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Source: Bell's Weekly Messenger, No.1794, Sunday, August 15, 1830.

[Old Guineas, Mitre Court, Temple]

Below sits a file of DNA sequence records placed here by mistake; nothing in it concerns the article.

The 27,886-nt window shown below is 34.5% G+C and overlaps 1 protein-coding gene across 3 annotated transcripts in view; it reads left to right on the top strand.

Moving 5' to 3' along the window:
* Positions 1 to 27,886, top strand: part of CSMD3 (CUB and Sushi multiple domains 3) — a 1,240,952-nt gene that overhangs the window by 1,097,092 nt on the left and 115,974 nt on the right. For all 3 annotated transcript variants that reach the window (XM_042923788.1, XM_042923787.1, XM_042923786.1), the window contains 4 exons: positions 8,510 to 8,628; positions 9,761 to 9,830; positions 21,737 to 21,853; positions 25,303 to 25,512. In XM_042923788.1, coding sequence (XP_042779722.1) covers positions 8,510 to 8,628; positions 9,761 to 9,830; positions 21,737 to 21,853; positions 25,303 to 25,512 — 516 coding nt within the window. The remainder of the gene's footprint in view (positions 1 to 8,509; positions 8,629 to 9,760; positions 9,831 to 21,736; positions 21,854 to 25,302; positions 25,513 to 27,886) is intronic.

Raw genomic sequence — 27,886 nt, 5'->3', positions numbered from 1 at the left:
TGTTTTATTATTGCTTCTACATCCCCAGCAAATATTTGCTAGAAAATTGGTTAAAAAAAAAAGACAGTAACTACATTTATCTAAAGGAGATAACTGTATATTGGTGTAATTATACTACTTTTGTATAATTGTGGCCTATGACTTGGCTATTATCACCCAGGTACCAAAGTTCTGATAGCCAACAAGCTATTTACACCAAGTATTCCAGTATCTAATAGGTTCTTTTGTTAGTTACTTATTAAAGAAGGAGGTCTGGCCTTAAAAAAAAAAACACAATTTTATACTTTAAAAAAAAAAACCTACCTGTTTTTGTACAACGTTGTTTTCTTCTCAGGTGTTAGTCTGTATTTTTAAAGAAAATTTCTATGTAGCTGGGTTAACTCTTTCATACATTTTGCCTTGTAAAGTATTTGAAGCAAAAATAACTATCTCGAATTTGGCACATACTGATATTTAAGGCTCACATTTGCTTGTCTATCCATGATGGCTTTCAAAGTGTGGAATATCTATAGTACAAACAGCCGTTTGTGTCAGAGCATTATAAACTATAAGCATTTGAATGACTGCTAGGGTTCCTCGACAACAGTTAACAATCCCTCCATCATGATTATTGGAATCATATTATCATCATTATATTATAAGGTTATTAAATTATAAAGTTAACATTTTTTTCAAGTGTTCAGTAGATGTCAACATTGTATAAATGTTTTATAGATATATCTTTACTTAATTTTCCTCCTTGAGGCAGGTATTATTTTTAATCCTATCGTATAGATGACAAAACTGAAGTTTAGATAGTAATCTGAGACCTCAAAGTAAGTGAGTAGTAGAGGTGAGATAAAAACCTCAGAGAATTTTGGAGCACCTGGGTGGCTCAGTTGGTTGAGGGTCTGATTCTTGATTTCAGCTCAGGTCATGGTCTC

Monday afternoon, while a number of labourers, in the employment of Messrs. Wigzell and Son, the bricklayers, of Green-street, Theobald's road, and contractors for the new buildings now carrying on in Mitre-court, Temple, were employed in removing the foundation of the old buildings, two of them, natives of the sister kingdom, turned up with their pick-axes a considerable quantity of old guineas, which the fortunate couple pocketed as soon as possible, but which did not escape the notice of three of their countrymen, who were at work close by them. A fair division was claimed by the latter, to which the former demurred, although each of them had a few pieces given them by the two individuals who found the treasure, for the purpose of momentary quietness. But share and share alike was insisted upon by the three persons who were not so fortunate in picking up any of the gold, and high words ensued, which brought Mr. Gurney, the foreman of the works, to the spot, when a split among the five took place. Mr. Gurney had them all secured and searched, when 67 guineas and one half-guinea were found upon their different persons. This money, it is fair to presume, must have lain where it was found for many years, as the different pieces are in the reigns of Charles II., James II., William and Mary, Anne, George I., and George II. Mr. Gurney has now the gold in his custody, to be delivered to the Treasurer of the Benchers of the Temple.